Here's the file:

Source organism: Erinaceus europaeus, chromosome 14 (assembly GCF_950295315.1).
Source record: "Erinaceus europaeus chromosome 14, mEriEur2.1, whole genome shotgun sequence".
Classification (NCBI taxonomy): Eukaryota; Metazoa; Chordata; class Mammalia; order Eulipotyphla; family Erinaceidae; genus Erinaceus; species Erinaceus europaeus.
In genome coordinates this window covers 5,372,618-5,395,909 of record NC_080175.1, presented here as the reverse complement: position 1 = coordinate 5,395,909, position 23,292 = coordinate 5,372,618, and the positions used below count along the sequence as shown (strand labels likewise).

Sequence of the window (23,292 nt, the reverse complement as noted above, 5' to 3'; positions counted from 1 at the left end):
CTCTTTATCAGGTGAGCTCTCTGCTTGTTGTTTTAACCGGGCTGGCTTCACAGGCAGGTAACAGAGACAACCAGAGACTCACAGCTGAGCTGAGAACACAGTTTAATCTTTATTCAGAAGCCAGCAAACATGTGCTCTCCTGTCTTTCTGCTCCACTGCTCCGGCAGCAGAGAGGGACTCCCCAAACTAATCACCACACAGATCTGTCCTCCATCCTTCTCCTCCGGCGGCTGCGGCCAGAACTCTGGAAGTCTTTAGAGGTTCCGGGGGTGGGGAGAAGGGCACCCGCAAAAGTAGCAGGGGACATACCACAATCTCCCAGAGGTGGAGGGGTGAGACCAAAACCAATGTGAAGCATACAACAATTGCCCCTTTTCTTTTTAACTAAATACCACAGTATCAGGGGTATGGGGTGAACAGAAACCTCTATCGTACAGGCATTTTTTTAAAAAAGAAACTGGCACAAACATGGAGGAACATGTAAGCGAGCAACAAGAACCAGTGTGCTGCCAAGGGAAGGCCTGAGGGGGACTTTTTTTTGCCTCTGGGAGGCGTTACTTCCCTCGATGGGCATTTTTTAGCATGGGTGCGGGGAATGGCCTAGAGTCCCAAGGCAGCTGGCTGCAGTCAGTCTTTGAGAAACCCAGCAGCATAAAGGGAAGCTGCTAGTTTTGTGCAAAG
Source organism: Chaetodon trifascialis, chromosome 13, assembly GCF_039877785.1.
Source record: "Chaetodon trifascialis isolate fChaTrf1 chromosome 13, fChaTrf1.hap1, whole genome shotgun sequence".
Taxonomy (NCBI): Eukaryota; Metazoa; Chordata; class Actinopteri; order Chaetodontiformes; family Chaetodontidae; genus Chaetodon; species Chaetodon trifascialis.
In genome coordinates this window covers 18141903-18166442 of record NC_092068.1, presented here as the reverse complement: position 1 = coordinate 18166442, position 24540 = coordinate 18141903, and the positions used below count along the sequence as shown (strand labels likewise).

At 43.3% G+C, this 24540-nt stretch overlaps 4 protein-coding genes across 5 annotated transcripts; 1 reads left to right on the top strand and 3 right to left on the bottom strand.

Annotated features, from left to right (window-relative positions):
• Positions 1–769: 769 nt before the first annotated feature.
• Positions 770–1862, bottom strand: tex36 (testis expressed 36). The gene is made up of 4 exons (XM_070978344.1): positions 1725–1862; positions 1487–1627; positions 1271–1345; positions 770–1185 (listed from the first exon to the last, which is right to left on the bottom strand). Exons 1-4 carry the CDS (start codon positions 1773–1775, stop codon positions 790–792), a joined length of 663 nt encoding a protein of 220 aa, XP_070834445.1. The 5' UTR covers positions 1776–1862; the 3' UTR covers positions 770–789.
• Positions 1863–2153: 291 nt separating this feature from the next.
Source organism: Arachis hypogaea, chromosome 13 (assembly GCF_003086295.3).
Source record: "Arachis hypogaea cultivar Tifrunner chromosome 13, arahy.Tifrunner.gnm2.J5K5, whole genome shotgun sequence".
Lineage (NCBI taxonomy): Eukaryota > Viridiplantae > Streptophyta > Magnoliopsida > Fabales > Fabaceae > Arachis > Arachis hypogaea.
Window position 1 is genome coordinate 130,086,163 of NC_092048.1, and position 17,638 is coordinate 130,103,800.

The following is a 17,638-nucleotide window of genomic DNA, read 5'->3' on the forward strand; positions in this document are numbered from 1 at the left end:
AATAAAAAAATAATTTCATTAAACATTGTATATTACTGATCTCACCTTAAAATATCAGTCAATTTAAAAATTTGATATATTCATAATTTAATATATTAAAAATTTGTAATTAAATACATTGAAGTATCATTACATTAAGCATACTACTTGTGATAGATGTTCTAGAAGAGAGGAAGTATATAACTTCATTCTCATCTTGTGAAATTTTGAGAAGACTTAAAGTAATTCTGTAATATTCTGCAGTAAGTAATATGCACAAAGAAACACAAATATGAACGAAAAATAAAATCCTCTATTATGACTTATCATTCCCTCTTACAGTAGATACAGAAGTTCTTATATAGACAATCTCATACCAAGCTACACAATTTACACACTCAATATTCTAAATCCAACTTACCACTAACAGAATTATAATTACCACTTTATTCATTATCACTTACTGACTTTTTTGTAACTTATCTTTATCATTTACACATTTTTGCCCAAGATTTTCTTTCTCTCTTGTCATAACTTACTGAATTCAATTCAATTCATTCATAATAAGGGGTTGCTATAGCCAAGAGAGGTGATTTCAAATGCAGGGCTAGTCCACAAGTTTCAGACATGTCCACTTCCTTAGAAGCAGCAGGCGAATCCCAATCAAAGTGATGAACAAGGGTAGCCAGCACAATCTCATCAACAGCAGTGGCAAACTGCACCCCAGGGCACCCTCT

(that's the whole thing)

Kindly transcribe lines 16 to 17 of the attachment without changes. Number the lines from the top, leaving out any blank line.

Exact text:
Source organism: Arachis hypogaea, chromosome 13 (assembly GCF_003086295.3).
Source record: "Arachis hypogaea cultivar Tifrunner chromosome 13, arahy.Tifrunner.gnm2.J5K5, whole genome shotgun sequence".